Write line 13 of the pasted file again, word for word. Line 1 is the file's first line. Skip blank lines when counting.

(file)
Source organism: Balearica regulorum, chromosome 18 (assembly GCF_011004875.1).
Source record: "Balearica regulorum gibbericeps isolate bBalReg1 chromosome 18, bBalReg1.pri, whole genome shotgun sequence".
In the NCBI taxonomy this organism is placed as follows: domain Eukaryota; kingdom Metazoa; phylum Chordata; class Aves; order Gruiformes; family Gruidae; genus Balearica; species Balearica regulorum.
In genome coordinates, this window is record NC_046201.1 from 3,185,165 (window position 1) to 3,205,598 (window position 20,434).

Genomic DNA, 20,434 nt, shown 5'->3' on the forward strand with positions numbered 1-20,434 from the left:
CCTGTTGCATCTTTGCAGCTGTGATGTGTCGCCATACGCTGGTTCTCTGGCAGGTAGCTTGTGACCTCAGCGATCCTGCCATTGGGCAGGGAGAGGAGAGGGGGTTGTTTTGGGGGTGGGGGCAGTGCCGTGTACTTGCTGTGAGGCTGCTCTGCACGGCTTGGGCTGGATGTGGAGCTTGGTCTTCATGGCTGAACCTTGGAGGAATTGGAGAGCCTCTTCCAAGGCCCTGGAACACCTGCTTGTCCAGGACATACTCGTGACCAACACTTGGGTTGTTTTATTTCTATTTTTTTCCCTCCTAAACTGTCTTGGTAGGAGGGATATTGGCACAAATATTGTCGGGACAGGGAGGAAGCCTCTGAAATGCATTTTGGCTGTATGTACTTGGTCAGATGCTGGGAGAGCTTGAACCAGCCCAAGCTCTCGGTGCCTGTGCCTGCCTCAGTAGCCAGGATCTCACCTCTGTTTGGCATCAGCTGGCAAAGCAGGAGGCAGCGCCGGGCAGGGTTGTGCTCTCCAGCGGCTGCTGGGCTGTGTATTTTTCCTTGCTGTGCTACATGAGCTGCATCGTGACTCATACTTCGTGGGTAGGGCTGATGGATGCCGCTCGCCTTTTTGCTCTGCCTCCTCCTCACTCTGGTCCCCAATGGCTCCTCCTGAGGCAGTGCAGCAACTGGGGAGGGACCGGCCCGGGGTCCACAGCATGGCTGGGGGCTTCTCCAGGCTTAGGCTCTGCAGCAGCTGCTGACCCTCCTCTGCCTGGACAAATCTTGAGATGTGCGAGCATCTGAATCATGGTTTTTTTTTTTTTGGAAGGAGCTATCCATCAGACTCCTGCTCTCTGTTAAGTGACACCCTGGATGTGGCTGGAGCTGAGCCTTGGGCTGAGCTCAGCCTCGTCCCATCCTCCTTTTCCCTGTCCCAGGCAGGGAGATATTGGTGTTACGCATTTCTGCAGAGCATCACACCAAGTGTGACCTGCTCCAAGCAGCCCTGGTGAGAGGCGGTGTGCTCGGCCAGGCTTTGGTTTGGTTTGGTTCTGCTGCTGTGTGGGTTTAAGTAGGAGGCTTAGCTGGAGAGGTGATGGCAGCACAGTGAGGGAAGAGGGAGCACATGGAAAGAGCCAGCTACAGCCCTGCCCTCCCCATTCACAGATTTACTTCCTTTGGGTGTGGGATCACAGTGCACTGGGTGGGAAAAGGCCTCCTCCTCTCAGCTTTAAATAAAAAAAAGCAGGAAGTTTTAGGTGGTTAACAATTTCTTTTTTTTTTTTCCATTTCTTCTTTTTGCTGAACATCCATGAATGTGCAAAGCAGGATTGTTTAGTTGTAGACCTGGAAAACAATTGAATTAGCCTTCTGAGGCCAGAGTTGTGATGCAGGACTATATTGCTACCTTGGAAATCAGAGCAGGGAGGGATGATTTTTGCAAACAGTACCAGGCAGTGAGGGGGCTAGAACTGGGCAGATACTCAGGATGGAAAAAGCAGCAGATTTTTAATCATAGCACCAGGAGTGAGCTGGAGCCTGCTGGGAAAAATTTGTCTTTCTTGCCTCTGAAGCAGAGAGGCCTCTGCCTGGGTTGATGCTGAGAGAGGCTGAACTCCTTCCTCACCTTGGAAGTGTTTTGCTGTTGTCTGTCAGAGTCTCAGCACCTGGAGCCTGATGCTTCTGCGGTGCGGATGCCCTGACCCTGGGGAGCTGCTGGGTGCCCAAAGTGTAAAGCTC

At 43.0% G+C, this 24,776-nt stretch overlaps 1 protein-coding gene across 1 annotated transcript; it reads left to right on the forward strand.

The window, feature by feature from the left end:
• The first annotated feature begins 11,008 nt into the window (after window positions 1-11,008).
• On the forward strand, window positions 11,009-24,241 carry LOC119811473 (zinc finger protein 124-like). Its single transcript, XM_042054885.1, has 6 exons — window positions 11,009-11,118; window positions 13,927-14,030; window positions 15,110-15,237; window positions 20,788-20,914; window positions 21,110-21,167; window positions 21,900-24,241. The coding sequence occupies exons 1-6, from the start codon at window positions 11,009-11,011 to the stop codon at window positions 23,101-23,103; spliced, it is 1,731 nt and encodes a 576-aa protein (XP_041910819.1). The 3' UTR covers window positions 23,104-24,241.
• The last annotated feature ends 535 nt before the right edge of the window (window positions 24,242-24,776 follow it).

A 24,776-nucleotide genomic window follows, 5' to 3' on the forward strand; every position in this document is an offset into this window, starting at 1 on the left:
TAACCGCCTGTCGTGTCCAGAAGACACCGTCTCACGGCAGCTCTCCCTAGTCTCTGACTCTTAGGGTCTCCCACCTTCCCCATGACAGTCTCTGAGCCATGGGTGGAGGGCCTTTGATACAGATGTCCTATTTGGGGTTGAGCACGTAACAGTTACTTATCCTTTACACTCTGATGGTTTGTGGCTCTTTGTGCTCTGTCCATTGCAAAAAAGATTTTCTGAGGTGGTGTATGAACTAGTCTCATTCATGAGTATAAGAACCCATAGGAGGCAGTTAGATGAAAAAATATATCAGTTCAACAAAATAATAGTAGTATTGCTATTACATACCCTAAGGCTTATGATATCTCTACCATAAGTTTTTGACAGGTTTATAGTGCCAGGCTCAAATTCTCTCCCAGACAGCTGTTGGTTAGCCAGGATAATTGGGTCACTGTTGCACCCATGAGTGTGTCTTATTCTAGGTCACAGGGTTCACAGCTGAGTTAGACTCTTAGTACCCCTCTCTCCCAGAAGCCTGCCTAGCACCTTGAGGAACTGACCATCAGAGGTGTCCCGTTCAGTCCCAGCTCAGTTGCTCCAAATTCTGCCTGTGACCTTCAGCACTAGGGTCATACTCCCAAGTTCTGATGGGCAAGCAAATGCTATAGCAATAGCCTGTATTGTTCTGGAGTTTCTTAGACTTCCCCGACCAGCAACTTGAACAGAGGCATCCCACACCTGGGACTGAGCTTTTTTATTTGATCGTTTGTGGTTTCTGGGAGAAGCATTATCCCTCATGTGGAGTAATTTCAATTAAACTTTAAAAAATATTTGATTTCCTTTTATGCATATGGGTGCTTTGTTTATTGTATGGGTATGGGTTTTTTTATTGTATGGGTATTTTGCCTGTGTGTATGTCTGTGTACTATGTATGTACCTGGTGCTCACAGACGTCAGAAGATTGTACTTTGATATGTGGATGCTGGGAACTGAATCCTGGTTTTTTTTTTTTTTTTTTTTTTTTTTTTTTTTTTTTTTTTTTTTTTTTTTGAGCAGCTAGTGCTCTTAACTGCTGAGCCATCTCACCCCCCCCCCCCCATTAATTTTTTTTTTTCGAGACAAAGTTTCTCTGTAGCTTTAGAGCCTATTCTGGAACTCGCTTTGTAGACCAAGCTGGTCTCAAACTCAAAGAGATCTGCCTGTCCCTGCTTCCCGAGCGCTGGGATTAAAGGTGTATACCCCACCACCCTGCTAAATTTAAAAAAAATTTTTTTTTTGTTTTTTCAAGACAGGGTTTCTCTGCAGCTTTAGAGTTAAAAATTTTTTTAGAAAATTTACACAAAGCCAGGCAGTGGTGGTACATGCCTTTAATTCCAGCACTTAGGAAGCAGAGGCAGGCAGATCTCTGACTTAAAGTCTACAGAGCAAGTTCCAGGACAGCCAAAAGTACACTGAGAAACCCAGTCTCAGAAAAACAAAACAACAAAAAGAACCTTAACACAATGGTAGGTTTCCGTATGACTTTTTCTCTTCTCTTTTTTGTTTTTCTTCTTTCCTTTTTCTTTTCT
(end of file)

TAACCGCCTGTCGTGTCCAGAAGACACCGTCTCACGGCAGCTCTCCCTAGTCTCTGACTCTTAGGGTCTCCCACCTTCCCCATGACAGTCTCTGAGCCATGGGTGGAGGGCCTTTGATACAGATGTCCTATTTGGGGTTGAGCACGTAACAGTTACTTATCCTTTACACTCTGATGGTTTGTGGCTCTTTGTGCTCTGTCCATTGCAAAAAAGATTTTCTGAGGTGGTGTATGAACTAGTCTCATTCATGAGTATAAGAACCCATAGGAGGCAGTTAGATGAAAAAATATATCAGTTCAACAAAATAATAGTAGTATTGCTATTACATACCCTAAGGCTTATGATATCTCTACCATAAGTTTTTGACAGGTTTATAGTGCCAGGCTCAAATTCTCTCCCAGACAGCTGTTGGTTAGCCAGGATAATTGGGTCACTGTTGCACCCATGAGTGTGTCTTATTCTAGGTCACAGGGTTCACAGCTGAGTTAGACTCTTAGTACCCCTCTCTCCCAGAAGCCTGCCTAGCACCTTGAGGAACTGACCATCAGAGGTGTCCCGTTCAGTCCCAGCTCAGTTGCTCCAAATTCTGCCTGTGACCTTCAGCACTAGGGTCATACTCCCAAGTTCTGATGGGCAAGCAAATGCTATAGCAATAGCCTGTATTGTTCTGGAGTTTCTTAGACTTCCCCGACCAGCAACTTGAACAGAGGCATCCCACACCTGGGACTGAGCTTTTTTATTTGATCGTTTGTGGTTTCTGGGAGAAGCATTATCCCTCATGTGGAGTAATTTCAATTAAACTTTAAAAAATATTTGATTTCCTTTTATGCATATGGGTGCTTTGTTTATTGTATGGGTATGGGTTTTTTTATTGTATGGGTATTTTGCCTGTGTGTATGTCTGTGTACTATGTATGTACCTGGTGCTCACAGACGTCAGAAGATTGTACTTTGATATGTGGATGCTGGGAACTGAATCCTGGTTTTTTTTTTTTTTTTTTTTTTTTTTTTTTTTTTTTTTTTTTTTTTTTTTGAGCAGCTAGTGCTCTTAACTGCTGAGCCATCTCACCCCCCCCCCCCCATTAATTTTTTTTTTTCGAGACAAAGTTTCTCTGTAGCTTTAGAGCCTATTCTGGAACTCGCTTTGTAGACCAAGCTGGTCTCAAACTCAAAGAGATCTGCCTGTCCCTGCTTCCCGAGCGCTGGGATTAAAGGTGTATACCCCACCACCCTGCTAAATTTAAAAAAAATTTTTTTTTTGTTTTTTCAAGACAGGGTTTCTCTGCAGCTTTAGAGTTAAAAATTTTTTTAGAAAATTTACACAAAGCCAGGCAGTGGTGGTACATGCCTTTAATTCCAGCACTTAGGAAGCAGAGGCAGGCAGATCTCTGACTTAAAGTCTACAGAGCAAGTTCCAGGACAGCCAAAAGTACACTGAGAAACCCAGTCTCAGAAAAACAAAACAACAAAAAGAACCTTAACACAATGGTAGGTTTCCGTATGACTTTTTCTCTTCTCTTTTTTGTTTTTCTTCTTTCCTTTTTCTTTTCT